MONTPELIER — The Housed passed a campaign finance reform bill Thursday on a bipartisan vote following a conference committee with Senate negotiators.
The legislation sailed through the House on a 124 to 15 roll call vote, but some members are disappointed in the final version of the legislation. The plan will raise some contribution limits.
House and Senate negotiators met out of session over the last several months after failing to reach agreement before the end of the 2013 legislative session. They signed off on a compromise plan Tuesday, the first day of the 2014 legislative session.
The agreement will allow individuals, corporations and PACs to contribute twice as much money — from $2,000 to $4,000 — directly to statewide candidates and PACs.
Meanwhile, political parties can now raise $10,000 directly from those same groups, up from $2,000, and up to $60,000 from their national parties.
Candidates for the Legislature will see a decrease in the contributions they can currently receive. Contributions to House candidates will capped at $1,000, while contributions to Senate candidates will be reduced to $1,500.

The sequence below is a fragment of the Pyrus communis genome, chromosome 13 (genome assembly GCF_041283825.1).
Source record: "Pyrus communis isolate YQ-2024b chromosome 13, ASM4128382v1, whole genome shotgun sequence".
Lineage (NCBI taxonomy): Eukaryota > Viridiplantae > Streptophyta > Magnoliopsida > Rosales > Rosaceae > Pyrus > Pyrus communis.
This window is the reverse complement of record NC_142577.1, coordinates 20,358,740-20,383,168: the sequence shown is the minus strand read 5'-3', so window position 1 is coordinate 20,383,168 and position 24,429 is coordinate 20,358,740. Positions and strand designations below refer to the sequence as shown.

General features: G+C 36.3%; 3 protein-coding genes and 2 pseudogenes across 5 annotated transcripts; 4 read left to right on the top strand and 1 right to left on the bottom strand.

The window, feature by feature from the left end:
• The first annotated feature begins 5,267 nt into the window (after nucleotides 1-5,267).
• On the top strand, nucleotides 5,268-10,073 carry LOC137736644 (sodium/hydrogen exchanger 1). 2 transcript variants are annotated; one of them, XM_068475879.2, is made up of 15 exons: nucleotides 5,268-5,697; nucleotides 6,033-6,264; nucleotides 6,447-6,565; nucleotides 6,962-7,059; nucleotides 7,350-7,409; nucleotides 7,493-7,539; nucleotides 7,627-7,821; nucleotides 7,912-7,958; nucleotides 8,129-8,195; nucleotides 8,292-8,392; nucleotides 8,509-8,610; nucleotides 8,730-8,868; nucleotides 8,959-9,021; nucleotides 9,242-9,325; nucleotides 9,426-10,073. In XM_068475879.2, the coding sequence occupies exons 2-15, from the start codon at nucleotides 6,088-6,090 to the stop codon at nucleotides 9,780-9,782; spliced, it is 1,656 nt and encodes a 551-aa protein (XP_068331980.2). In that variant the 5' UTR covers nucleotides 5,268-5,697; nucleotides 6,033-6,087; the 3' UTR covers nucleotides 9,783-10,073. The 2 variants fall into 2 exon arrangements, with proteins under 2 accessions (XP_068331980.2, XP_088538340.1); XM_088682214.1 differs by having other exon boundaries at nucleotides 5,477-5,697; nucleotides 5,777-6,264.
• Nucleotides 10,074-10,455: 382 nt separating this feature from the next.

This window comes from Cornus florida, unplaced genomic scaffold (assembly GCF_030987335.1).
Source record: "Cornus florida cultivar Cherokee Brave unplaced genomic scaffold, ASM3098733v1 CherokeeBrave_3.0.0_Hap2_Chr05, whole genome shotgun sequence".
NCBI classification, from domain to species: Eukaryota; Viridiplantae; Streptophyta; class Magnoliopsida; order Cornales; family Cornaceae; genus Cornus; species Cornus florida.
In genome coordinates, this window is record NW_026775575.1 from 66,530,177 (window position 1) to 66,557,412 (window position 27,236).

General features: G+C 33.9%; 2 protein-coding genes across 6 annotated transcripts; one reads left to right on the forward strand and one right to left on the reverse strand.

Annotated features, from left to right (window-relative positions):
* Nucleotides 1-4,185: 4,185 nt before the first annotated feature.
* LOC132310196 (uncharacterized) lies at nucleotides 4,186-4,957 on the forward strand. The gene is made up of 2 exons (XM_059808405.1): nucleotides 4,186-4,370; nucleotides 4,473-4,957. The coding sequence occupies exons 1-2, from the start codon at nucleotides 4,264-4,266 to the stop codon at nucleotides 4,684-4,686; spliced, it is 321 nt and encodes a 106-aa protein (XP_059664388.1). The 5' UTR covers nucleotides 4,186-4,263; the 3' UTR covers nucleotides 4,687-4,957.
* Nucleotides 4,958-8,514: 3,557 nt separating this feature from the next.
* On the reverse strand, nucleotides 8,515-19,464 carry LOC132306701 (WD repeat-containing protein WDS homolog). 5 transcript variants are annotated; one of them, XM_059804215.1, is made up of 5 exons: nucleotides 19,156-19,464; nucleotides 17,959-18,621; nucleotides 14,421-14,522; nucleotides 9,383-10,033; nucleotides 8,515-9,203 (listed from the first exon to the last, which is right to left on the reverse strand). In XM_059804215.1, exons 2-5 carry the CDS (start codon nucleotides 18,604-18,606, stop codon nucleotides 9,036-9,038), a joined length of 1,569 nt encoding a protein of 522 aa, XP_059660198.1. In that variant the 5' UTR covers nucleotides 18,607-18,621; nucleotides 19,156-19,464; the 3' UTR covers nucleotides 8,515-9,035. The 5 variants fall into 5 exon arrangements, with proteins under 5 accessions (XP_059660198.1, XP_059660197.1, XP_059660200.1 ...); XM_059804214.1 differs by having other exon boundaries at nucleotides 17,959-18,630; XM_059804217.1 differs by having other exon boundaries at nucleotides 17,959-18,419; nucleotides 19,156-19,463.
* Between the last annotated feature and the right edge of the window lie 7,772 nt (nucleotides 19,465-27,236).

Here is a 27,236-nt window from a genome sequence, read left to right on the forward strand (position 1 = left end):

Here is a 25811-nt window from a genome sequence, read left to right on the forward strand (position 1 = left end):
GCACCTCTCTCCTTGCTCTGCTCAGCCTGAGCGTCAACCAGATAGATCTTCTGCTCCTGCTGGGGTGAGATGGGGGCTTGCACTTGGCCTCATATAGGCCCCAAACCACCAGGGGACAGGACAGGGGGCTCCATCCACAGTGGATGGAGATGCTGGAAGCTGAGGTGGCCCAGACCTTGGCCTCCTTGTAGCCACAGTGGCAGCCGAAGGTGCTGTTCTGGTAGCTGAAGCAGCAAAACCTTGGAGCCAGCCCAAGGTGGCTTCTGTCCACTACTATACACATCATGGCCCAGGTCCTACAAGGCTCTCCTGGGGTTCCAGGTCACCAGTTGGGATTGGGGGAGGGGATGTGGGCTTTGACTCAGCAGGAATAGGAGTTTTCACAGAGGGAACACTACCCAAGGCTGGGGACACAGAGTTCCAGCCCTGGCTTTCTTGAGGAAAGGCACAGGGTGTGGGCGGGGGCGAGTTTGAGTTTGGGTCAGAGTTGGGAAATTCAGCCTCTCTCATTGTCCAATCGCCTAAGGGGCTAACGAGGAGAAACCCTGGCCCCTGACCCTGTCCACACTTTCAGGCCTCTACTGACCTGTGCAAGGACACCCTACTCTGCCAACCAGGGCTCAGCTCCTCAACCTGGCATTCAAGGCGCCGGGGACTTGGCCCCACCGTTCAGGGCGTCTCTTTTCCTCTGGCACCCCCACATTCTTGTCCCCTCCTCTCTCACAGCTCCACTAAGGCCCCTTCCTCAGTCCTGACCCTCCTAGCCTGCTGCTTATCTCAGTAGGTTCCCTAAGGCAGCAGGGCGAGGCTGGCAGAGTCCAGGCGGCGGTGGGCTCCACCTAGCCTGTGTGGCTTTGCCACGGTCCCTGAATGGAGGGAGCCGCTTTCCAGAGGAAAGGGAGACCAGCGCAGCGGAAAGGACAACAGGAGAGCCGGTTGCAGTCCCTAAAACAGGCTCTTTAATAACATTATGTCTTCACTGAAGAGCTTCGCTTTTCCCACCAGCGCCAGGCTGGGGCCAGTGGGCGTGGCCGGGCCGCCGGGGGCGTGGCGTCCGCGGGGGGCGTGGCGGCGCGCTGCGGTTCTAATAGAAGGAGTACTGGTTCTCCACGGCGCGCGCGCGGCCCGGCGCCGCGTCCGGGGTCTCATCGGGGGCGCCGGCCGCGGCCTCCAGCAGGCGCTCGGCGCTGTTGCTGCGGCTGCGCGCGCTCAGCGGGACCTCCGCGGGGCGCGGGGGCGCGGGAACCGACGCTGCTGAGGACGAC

Political parties will be able to funnel unlimited amounts of money to candidates, however.
Independent and Progressive candidates said that provides an unfair advantage to Democrats and Republicans who can receive unlimited funding from their respective parties.
Some House members addressed the chamber to explain their votes, saying they voted in favor of the bill because it is time for the state to have limits in place.
Rep. Cynthia Browning, a Democrat from Arlington, said she voted against the bill because the contribution limits are too high and more disclosure should be required closer to elections. The bill is “not enough to even be called campaign finance reform,” she said.
The Senate will consider the compromise bill next week.